The next day's events took place on a similar schedule, but this time Ashley came with us. She turned out not to be a fan of the flux capacitor method, but she did just fine. Jeremy, Aaron, Adam and Chunk were with us as we hiked to the top of Junior and out the ridge leading away from town. Ashley and I stopped when we reached the top of "7th Heaven", a bowl that was less steep and more wide open than any of the chutes. The four other guys continued along the ridge until they reached "Centerfold", an impressive looking chute with a large cornice guarding most of the entrance (see photo below).

Skiing down to the point where our lines intersected turned out to be the easy part. Subsequently, we engaged in a new sport which we dubbed "ski canyoneering". We skied down a steep sided canyon for a ways, past a natural ice cave, and eventually came to point where enough snow had melted that we could see the stream running through the bottom of the canyon. We delicately skied around many such obstructions, carefully linking up a continuous snow while weaving back and forth across the creek over fragile snow bridges. Then the canyon got steeper. These steeper sections were associated with a total lack of snow coverage, so we were forced to take off the skies and downclimb easy 5th class rock on the sidewall of the canyon, in tele boots, over slippery, moss-covered rocks. After getting all 6 team members through this section, there was one last steeper section with minimal snow cover. Chunk gracefully skied over the precarious looking snow bridge, followed by Jeremy on a snowboard who stopped near the opposite edge of the bridge. Aaron (also on a snowboard) came next and narrowly escaped disaster when he fell heal-side on the middle of the bridge, successfully collapsing it into the creek. Jeremy almost fell in as the abutment he was standing on also collapsed. As luck would have it, the ice blocks that once formed the bridge did not float away with the rushing torrent, and the rest of us were able to carefully cross the fractured zone.

Our final day of skiing involved the most snow filled chute on Cecil Rhode, Junior's big brother. For whatever reason, Chunk had named the chute "Young and Dumb" after he first skied it several years ago. "Young and Dumb" is the obvious line in the middle of the picture below.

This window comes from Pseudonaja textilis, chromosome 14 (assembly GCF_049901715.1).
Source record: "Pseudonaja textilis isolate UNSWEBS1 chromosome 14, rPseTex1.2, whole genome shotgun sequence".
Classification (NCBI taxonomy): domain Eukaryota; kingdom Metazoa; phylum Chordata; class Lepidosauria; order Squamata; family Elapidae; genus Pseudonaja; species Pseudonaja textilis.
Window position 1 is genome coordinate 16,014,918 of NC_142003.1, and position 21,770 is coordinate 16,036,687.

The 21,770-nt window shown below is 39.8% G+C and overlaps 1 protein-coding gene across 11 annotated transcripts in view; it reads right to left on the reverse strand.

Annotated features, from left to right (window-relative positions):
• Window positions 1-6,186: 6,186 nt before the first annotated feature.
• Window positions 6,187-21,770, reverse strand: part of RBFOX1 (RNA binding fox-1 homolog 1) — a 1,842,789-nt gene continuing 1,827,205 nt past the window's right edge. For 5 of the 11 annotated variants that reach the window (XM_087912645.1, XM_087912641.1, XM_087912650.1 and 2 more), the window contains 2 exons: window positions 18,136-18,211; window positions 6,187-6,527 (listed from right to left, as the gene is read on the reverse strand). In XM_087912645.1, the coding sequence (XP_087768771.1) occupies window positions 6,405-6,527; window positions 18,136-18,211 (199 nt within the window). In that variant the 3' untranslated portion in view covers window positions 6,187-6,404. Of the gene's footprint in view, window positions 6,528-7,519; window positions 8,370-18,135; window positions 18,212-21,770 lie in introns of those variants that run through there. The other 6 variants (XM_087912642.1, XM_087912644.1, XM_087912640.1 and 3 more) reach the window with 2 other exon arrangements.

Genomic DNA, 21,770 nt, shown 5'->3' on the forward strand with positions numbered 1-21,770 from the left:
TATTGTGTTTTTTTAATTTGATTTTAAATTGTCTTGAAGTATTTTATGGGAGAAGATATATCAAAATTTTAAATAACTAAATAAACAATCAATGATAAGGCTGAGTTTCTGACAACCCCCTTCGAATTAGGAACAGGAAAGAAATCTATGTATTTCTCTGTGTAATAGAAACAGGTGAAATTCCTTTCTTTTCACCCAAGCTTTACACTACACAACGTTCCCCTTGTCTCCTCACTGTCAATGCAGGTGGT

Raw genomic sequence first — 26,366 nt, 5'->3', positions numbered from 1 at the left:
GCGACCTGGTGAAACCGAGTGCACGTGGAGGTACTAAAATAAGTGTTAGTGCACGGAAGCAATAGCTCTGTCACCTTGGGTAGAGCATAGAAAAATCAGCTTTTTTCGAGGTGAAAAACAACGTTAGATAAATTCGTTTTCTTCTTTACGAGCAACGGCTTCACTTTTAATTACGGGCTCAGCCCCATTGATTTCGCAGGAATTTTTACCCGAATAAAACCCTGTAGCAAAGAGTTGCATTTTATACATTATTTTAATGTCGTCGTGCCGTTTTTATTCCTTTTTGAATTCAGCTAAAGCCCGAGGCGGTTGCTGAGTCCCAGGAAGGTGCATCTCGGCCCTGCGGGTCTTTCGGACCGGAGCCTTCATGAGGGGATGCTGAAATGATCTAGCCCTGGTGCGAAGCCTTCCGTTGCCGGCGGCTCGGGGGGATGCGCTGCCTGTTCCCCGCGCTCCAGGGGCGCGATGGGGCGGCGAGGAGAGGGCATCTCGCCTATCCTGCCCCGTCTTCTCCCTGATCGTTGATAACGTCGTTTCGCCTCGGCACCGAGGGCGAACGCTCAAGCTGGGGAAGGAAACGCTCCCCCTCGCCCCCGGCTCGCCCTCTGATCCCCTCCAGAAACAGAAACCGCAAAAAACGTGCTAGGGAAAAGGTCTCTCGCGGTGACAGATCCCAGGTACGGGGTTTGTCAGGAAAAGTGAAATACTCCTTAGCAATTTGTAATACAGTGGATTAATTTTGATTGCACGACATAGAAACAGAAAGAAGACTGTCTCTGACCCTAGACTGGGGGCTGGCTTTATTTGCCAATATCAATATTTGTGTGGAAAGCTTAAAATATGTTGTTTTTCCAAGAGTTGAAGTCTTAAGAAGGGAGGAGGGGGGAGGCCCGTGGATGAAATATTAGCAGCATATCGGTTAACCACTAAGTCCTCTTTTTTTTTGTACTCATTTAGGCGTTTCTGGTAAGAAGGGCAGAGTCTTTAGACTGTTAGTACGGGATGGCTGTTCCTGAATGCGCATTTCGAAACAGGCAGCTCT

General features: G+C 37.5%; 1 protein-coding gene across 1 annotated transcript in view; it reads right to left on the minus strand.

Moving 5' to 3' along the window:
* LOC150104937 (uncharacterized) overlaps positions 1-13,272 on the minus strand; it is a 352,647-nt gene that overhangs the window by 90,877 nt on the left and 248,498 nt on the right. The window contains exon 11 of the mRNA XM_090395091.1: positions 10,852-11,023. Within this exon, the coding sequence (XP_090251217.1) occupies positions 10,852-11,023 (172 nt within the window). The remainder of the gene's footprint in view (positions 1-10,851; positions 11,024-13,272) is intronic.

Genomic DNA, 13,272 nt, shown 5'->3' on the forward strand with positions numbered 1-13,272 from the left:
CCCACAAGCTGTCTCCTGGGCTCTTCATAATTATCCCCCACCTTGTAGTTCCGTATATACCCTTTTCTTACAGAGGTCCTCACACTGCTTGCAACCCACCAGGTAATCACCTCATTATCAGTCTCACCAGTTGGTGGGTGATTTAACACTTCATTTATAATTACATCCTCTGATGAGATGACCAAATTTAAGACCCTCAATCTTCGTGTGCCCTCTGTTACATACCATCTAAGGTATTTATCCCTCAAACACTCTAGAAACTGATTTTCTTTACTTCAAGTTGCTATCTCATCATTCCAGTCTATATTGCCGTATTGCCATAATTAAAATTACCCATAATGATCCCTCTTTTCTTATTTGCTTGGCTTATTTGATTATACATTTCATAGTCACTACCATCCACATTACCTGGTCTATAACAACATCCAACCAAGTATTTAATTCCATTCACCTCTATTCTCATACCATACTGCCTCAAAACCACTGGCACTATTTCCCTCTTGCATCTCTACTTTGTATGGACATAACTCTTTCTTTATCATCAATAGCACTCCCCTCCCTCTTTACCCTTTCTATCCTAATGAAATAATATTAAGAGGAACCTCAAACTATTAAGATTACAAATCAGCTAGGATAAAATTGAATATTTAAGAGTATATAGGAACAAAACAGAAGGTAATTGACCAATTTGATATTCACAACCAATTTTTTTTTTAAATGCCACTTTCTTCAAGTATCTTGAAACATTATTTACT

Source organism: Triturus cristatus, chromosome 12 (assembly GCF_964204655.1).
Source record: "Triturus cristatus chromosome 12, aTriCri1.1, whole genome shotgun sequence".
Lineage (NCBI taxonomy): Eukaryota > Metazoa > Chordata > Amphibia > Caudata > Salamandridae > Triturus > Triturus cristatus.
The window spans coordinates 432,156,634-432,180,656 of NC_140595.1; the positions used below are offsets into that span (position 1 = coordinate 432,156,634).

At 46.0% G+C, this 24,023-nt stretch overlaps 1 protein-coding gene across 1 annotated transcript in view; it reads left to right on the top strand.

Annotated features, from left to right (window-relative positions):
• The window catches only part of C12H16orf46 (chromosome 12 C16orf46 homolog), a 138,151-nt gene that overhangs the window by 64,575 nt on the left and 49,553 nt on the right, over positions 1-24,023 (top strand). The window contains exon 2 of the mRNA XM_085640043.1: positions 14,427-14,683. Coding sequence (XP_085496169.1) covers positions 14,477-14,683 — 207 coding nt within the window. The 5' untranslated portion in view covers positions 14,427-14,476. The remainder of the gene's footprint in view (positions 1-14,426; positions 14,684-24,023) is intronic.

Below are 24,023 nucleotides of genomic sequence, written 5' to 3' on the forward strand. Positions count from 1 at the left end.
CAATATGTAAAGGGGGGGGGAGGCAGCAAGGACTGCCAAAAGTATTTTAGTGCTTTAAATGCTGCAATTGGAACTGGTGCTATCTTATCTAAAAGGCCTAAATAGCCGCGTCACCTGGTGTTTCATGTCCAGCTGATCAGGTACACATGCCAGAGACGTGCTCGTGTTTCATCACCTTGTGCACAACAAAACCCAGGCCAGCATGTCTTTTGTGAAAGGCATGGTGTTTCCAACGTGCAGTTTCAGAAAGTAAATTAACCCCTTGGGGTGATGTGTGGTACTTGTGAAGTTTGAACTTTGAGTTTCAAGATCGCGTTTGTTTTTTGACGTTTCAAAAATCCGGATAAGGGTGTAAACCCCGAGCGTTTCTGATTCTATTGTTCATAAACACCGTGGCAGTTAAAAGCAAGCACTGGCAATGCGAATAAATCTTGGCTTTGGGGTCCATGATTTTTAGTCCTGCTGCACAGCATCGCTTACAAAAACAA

The team this time consisted of Chunk, Aaron, Jeremy, Marci, and myself (Adam and Ashley were in charge of baby sitting and photography from town). The bushwhack and hike were similar to those on Junior but a bit longer as Cecil is taller. At the top of the chute, Chunk informs us that he's going to do a front flip off the cornice. He did so successfully, landing on a 70 degree slope, twice. He then led us down the hill in good form as seen in the video below.

It was warmer this day, which softened up the snow and sent wet sluff slides down the hill whenever a skier made a turn. Chunk descended fast enough to outrun the sluff, while the rest of us made a few turns and let the small, wet, and heavy sluffs make their way to the bottom of the chute. This long, steep run was my favorite of the trip.

Our group dispersed for the remainder of the trip, with Ashley and I heading to Homer, AK for our last two days. While in Homer, we visited the home and winery of a college friend's parents. Jasmine's mom, was home and made sure that we tasted all their wines (they had about 20 different brews), and came home with a free bottle. Most of their concoctions were made from local berries and fruits other than grapes, and were found to be extremely tasty. While at the winery, Ashley and I saw the only bear or our trip (see picture).

After a dinner of fish and chips and a brief tour through the Salty Dog bar, we camped on the beach on the Homer Spit.

The following day we did a bit of tourist shopping, drove almost to Seward to see the Exit Glacier, one of the exit points of the Harding Ice Field in Kenai Fjords National Park. The size of this glacier, relatively small by Alaska standards, was nearly unfathomable by continental US standards.

End result - everyone had such a good time we've decided to make this a biannual event (Every Memorial Day week in the odd numbered years), increasing the number of participants each time.